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Sijia Huang

Thesis: A Phenomenological Approach to the Perception of Coloured Light in Art, 1963 to 2004

Supervisors: Prof Paul Smith



BA in Theory and History of Art (Peking University)
MA in History of Art (University of York)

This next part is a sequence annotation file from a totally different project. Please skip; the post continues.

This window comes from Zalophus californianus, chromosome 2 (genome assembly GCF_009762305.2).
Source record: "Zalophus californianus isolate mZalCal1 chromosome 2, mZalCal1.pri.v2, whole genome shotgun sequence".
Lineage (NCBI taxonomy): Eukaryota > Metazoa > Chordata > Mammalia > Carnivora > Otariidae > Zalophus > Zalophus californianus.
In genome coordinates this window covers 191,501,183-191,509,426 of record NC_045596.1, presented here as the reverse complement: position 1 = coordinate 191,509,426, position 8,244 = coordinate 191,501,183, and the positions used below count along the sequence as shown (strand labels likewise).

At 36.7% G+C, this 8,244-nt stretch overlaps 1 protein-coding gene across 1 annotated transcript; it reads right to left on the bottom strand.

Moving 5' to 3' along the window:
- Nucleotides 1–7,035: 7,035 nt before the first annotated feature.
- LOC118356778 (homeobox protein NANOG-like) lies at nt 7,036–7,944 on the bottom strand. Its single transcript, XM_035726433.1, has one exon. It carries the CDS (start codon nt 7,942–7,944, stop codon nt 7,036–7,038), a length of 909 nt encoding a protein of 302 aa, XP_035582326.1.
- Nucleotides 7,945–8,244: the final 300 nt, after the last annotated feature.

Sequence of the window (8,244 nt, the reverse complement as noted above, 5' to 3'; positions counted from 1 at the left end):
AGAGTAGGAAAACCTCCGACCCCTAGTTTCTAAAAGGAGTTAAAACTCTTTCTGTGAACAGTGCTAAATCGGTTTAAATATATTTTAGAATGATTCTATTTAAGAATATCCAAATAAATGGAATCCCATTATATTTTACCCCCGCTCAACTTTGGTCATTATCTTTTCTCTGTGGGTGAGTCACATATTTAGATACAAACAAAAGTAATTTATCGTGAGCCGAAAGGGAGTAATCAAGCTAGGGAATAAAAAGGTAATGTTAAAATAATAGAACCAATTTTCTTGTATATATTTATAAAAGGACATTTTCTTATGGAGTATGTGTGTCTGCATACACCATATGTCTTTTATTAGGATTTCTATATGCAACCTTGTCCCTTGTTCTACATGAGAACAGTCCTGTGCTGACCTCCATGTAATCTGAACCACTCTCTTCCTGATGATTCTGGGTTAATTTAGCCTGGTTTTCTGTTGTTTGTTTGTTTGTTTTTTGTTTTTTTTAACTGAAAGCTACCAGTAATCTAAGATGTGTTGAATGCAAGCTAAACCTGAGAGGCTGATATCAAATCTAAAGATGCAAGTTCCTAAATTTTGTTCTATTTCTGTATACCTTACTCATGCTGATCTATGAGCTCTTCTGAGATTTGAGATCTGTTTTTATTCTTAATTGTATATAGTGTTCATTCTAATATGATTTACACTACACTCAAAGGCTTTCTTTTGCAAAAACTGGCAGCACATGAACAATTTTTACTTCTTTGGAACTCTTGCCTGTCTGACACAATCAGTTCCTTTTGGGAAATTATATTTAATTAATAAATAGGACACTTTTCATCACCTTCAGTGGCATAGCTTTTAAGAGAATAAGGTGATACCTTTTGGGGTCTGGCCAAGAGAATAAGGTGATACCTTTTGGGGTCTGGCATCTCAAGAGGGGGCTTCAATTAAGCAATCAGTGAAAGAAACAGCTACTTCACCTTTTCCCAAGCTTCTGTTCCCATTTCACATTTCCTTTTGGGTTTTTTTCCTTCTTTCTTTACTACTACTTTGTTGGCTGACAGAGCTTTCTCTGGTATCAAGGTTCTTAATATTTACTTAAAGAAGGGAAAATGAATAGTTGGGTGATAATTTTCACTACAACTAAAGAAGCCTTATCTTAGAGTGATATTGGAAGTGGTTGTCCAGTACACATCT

In 1963, Dan Flavin’s works of fluorescent tubes introduced a new kind of colour, colour as light in art, which was diffuse and atmospheric, physically engaging our bodies and heightening embodied perception, as opposed to colour as paint on a solid surface. Flavin’s contemporary, James Turrell began with projected coloured light on walls and later worked on homogeneous coloured light filling empty rooms, creating immersive coloured light environments. Turrell and his follower, Olafur Eliasson mixed subjective afterimage colour induced by homogeneous coloured light with coloured light at the present scene, and the mixture was neither a subjective sensation nor an objective property, which questioned the dichotomy of subject and object in colour perception, with Eliasson’s work of art, Your colour memory (2004) as the culmination. Pointing out the influence of phenomenology on the artists, this project aims to use phenomenology, including David Katz’s, James J. Gibson’s and Maurice Merleau-Ponty’s theories to interpret the perception of coloured light in their art, including the difference between light and paint, the phenomenon of coloured light, and the relationship between subject and object in the perception of coloured light.

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